Also, about last night....I did indeed watch the interview that torture-enabler, Inquirer op-ed columnist and Episcopal Academy alum John Yoo did with Jon Stewart on "The Daily Show." And...it was what it was, which was an interview of a highly intelligent, unflappable and affable man who did some very, very bad things.

But by a comedian.

Jon Stewart -- who used to act occasionally -- decided to play the role of Everyman, wide-eyed and dumbfound by Yoo's torture explanations as well as his broader argument that the powers of the president are almost limitless during wartime, which -- since advocates insist that the "war on terror" is essentially endless and limitless itself -- all but turns an American commander-in-chief into a dictator. At one point, a baffled Stewart blurted out: "This doesn't make any sense to me."

As noted by American Prospect's Adam Serwer:

Stewart allowed Yoo to claim the U.S. had never really considered what is and isn't torture, despite the fact that the U.S. statute against torture was very clearly violated by Yoo's recommendations and that waterboarding had been prosecuted as a crime as recently as 1983.

Stewart never confronted Yoo on the question of how the torture regime, reverse engineered from training meant to help soldiers resist torture, could possibly not be torture. Stewart never even contested the idea that torture was effective, despite the high-profile declaration of FBI Interrogator Ali Soufan that he personally extracted all of the useful information from [Abu] Zubayda prior to his being tortured.

The selling of John Yoo is made even more frustrating by the fact that in his case, there actually is the potential for some measure of accountability. More than a year ago, in the waning days of the Bush administration, the Justice Department's Office of Professional Responsibility wrapped up a report that is said to be quite damning toward Yoo and a colleague -- reportedly accusing the lawyers of "sloppy legal analysis, misjudgments and possible political interference" and recommending them for possible disbarment. Amazingly, the report has been kept under wraps by an Obama administration that seems no more motivated to hold torture criminals accountable than the administration that committed the crimes.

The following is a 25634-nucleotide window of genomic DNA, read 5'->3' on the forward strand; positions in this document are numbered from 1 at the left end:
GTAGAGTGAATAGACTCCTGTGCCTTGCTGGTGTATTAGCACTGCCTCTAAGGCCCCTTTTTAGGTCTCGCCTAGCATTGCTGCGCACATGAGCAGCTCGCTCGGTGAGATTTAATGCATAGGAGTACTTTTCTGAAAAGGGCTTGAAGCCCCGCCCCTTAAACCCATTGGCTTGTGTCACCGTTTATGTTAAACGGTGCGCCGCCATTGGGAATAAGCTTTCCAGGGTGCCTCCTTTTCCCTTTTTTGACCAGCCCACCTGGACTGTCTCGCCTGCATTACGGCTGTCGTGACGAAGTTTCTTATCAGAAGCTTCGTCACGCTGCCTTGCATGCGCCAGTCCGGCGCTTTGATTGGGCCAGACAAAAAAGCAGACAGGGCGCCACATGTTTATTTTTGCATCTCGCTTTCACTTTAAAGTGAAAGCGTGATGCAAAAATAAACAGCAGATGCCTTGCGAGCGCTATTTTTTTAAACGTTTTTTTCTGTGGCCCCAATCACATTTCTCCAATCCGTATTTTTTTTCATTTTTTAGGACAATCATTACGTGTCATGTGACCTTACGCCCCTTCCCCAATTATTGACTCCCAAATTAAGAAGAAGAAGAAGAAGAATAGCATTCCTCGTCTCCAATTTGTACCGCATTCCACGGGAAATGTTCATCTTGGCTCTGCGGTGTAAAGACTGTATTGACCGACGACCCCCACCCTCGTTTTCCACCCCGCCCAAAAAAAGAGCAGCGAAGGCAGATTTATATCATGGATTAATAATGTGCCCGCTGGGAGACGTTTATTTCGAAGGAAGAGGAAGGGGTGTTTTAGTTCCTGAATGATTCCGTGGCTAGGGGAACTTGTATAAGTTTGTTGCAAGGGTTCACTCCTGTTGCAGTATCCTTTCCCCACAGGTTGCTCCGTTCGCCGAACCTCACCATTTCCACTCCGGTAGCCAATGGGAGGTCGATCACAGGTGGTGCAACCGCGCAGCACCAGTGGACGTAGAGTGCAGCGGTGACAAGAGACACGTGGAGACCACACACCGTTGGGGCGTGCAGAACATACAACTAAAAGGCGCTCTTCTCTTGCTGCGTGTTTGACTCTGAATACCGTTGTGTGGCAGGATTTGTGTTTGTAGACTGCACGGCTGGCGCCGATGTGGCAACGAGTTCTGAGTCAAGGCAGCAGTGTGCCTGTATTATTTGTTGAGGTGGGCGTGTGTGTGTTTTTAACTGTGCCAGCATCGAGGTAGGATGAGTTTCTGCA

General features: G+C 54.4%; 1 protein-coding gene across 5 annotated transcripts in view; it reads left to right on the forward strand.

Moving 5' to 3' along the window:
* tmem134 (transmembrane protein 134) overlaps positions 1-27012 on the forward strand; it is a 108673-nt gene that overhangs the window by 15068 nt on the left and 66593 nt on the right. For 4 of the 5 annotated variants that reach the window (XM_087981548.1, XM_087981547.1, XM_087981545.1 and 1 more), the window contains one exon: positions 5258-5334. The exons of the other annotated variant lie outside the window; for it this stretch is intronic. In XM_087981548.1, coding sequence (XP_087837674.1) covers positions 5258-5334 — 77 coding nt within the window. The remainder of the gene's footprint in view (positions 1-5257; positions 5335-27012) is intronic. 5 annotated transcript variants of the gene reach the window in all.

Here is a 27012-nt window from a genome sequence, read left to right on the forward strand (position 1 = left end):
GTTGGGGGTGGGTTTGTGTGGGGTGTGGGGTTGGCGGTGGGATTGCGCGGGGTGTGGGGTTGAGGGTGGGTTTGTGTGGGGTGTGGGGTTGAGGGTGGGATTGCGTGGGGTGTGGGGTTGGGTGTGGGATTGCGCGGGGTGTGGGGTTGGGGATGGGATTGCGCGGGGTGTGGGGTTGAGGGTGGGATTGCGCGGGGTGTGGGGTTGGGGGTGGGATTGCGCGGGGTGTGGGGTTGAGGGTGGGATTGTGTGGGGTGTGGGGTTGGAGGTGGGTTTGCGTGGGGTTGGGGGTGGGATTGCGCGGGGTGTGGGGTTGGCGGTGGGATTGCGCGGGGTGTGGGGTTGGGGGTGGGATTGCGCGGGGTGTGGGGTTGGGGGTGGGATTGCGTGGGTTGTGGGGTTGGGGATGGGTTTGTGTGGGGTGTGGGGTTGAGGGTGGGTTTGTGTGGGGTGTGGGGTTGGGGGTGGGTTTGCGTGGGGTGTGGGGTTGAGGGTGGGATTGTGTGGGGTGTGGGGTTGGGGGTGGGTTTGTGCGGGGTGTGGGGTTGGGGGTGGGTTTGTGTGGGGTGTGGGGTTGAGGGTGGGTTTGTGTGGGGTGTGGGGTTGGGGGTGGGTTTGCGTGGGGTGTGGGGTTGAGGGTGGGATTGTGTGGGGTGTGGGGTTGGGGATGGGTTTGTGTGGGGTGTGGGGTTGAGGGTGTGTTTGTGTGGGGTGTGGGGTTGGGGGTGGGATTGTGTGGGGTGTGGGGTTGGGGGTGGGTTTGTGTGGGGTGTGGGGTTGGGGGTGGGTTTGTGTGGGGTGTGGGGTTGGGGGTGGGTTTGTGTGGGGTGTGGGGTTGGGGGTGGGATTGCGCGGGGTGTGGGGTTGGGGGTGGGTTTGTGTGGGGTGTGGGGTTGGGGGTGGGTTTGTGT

In a perfect world, there would be criminal investigations and charges against Yoo and the others behind the Bush torture regime. At the very least, the Justice report on Yoo must be released and disbarment proceedings must begin. Because the idea that America can handle one of the worst stains on our nation's legacy through a late-night comedy show is the biggest joke of all.